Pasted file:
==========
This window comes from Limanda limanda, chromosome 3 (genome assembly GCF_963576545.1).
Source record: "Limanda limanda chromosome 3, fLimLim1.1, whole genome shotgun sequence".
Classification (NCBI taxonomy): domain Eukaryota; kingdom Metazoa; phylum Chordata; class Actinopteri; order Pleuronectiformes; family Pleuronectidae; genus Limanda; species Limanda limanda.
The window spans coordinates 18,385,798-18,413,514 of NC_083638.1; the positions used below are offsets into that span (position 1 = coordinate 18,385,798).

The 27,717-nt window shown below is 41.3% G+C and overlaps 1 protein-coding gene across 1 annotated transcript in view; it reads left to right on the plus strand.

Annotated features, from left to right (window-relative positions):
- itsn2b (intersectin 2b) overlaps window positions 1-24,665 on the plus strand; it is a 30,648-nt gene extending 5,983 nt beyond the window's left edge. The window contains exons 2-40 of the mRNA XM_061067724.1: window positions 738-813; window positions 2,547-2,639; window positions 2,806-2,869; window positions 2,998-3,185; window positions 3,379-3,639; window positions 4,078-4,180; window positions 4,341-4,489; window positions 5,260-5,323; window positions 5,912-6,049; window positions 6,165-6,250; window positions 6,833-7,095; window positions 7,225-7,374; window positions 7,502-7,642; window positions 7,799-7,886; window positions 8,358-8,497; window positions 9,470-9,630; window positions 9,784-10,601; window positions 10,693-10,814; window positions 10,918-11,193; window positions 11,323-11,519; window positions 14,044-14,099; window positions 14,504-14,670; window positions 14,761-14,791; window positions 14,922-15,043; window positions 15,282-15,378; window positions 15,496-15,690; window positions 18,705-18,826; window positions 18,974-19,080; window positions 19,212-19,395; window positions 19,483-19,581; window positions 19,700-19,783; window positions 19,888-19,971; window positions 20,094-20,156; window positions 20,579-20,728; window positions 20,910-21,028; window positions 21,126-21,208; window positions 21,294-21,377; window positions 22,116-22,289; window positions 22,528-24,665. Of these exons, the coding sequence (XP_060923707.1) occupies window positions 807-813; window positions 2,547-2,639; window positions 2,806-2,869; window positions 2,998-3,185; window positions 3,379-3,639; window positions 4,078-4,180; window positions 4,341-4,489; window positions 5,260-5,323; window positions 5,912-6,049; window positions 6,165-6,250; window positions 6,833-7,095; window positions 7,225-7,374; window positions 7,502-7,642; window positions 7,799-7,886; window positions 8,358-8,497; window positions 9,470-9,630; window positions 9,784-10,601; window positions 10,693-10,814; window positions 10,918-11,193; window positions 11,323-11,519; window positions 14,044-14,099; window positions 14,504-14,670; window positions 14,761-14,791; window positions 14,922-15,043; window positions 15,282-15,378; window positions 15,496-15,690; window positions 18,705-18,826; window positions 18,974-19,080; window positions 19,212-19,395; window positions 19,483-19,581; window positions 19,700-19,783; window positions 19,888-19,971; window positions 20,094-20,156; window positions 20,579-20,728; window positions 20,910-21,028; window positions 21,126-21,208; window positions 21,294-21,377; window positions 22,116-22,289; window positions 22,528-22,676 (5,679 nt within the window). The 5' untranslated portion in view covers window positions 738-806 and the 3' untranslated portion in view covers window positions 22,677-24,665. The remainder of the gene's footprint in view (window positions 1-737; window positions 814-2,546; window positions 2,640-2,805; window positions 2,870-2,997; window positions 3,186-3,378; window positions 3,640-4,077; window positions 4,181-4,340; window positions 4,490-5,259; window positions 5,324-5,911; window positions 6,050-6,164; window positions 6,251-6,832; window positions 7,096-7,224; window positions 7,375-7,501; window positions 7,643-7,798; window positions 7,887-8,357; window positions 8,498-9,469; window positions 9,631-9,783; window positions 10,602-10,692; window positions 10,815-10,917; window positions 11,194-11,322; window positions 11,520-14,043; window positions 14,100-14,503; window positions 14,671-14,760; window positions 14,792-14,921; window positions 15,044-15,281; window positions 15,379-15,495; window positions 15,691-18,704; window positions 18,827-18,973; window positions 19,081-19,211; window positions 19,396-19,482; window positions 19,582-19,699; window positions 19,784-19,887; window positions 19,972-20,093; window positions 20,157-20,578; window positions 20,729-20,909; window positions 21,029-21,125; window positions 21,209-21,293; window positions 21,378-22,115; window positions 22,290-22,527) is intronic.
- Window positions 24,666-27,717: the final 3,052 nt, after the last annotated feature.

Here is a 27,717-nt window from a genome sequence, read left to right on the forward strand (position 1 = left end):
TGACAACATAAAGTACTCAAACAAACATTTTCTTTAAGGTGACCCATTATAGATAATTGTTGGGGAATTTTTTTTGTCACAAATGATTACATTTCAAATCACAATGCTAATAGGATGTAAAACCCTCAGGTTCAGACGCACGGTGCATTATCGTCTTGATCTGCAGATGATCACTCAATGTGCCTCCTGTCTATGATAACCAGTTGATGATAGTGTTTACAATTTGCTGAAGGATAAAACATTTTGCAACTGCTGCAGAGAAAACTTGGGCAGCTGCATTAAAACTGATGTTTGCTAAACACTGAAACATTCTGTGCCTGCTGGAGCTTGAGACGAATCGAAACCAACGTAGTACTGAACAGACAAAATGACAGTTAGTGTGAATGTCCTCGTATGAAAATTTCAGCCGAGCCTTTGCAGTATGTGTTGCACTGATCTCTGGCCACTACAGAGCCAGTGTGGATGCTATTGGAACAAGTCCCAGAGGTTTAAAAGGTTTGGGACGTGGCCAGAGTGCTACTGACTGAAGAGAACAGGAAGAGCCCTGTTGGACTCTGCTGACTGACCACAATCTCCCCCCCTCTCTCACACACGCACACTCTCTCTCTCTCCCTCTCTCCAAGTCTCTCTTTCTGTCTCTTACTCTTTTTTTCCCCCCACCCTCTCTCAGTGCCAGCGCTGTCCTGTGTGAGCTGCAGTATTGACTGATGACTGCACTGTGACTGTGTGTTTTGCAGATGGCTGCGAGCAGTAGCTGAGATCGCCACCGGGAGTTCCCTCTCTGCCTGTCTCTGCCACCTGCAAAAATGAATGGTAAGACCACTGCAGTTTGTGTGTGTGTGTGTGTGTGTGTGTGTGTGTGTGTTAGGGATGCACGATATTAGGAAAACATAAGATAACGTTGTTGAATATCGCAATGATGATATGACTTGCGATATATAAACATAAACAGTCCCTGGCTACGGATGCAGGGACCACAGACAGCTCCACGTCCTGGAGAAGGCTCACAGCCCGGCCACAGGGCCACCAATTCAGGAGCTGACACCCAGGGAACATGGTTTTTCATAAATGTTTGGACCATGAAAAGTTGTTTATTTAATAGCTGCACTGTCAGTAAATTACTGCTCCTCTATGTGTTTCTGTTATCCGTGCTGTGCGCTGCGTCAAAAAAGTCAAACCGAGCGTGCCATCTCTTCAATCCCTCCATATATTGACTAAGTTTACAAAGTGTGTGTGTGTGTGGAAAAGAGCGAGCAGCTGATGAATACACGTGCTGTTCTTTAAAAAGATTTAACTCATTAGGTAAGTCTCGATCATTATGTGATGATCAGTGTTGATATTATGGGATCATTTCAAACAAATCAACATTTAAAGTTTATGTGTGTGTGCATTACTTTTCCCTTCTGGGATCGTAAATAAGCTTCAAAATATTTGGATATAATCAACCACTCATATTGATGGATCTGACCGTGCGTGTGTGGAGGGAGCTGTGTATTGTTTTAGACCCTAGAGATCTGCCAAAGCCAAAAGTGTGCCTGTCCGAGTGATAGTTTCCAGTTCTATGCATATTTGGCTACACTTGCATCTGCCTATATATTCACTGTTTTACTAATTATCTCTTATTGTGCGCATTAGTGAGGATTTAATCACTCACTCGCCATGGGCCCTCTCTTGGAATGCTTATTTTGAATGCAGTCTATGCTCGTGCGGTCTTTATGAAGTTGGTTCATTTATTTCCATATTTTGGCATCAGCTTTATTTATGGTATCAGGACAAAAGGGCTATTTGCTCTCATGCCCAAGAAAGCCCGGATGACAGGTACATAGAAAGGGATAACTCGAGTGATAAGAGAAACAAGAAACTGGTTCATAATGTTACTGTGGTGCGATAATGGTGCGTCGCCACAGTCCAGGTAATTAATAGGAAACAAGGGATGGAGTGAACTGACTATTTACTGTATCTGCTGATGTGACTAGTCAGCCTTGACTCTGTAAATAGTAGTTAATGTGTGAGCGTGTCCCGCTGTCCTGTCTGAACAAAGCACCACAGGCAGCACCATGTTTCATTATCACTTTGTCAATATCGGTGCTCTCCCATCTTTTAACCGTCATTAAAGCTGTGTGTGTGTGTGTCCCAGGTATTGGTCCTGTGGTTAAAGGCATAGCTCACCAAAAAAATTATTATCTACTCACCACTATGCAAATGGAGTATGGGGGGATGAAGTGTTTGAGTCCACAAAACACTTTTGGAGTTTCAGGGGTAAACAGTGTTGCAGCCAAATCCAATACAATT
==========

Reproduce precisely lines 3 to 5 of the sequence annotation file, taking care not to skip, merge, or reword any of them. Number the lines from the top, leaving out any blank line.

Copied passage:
Classification (NCBI taxonomy): domain Eukaryota; kingdom Metazoa; phylum Chordata; class Actinopteri; order Pleuronectiformes; family Pleuronectidae; genus Limanda; species Limanda limanda.
The window spans coordinates 18,385,798-18,413,514 of NC_083638.1; the positions used below are offsets into that span (position 1 = coordinate 18,385,798).

The 27,717-nt window shown below is 41.3% G+C and overlaps 1 protein-coding gene across 1 annotated transcript in view; it reads left to right on the plus strand.